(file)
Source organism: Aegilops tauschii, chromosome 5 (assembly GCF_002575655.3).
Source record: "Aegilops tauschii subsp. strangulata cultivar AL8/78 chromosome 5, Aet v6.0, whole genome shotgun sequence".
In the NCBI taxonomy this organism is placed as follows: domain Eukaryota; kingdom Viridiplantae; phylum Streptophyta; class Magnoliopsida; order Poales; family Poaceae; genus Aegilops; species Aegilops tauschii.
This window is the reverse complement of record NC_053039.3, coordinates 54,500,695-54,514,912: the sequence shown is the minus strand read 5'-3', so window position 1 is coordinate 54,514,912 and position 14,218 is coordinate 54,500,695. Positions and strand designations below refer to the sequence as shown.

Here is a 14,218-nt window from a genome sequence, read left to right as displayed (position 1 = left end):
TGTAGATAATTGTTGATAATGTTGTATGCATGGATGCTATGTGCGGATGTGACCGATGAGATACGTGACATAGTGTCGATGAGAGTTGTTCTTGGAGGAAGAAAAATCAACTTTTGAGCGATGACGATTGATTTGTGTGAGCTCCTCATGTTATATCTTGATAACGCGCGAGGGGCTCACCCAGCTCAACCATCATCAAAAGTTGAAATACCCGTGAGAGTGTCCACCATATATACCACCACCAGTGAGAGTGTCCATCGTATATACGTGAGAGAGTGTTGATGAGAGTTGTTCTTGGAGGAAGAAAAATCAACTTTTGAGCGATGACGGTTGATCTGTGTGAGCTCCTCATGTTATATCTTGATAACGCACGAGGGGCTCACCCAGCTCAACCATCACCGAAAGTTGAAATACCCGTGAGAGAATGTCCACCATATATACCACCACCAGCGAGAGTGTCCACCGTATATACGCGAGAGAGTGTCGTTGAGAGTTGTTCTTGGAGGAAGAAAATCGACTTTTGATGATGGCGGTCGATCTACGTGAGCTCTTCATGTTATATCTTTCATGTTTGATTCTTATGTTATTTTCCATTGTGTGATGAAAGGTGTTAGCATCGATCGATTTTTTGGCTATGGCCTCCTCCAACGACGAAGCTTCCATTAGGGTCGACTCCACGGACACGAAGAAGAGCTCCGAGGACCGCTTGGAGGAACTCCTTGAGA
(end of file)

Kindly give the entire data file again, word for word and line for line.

Source organism: Aegilops tauschii, chromosome 5 (assembly GCF_002575655.3).
Source record: "Aegilops tauschii subsp. strangulata cultivar AL8/78 chromosome 5, Aet v6.0, whole genome shotgun sequence".
In the NCBI taxonomy this organism is placed as follows: domain Eukaryota; kingdom Viridiplantae; phylum Streptophyta; class Magnoliopsida; order Poales; family Poaceae; genus Aegilops; species Aegilops tauschii.
This window is the reverse complement of record NC_053039.3, coordinates 54,500,695-54,514,912: the sequence shown is the minus strand read 5'-3', so window position 1 is coordinate 54,514,912 and position 14,218 is coordinate 54,500,695. Positions and strand designations below refer to the sequence as shown.

Here is a 14,218-nt window from a genome sequence, read left to right as displayed (position 1 = left end):
TGTAGATAATTGTTGATAATGTTGTATGCATGGATGCTATGTGCGGATGTGACCGATGAGATACGTGACATAGTGTCGATGAGAGTTGTTCTTGGAGGAAGAAAAATCAACTTTTGAGCGATGACGATTGATTTGTGTGAGCTCCTCATGTTATATCTTGATAACGCGCGAGGGGCTCACCCAGCTCAACCATCATCAAAAGTTGAAATACCCGTGAGAGTGTCCACCATATATACCACCACCAGTGAGAGTGTCCATCGTATATACGTGAGAGAGTGTTGATGAGAGTTGTTCTTGGAGGAAGAAAAATCAACTTTTGAGCGATGACGGTTGATCTGTGTGAGCTCCTCATGTTATATCTTGATAACGCACGAGGGGCTCACCCAGCTCAACCATCACCGAAAGTTGAAATACCCGTGAGAGAATGTCCACCATATATACCACCACCAGCGAGAGTGTCCACCGTATATACGCGAGAGAGTGTCGTTGAGAGTTGTTCTTGGAGGAAGAAAATCGACTTTTGATGATGGCGGTCGATCTACGTGAGCTCTTCATGTTATATCTTTCATGTTTGATTCTTATGTTATTTTCCATTGTGTGATGAAAGGTGTTAGCATCGATCGATTTTTTGGCTATGGCCTCCTCCAACGACGAAGCTTCCATTAGGGTCGACTCCACGGACACGAAGAAGAGCTCCGAGGACCGCTTGGAGGAACTCCTTGAGA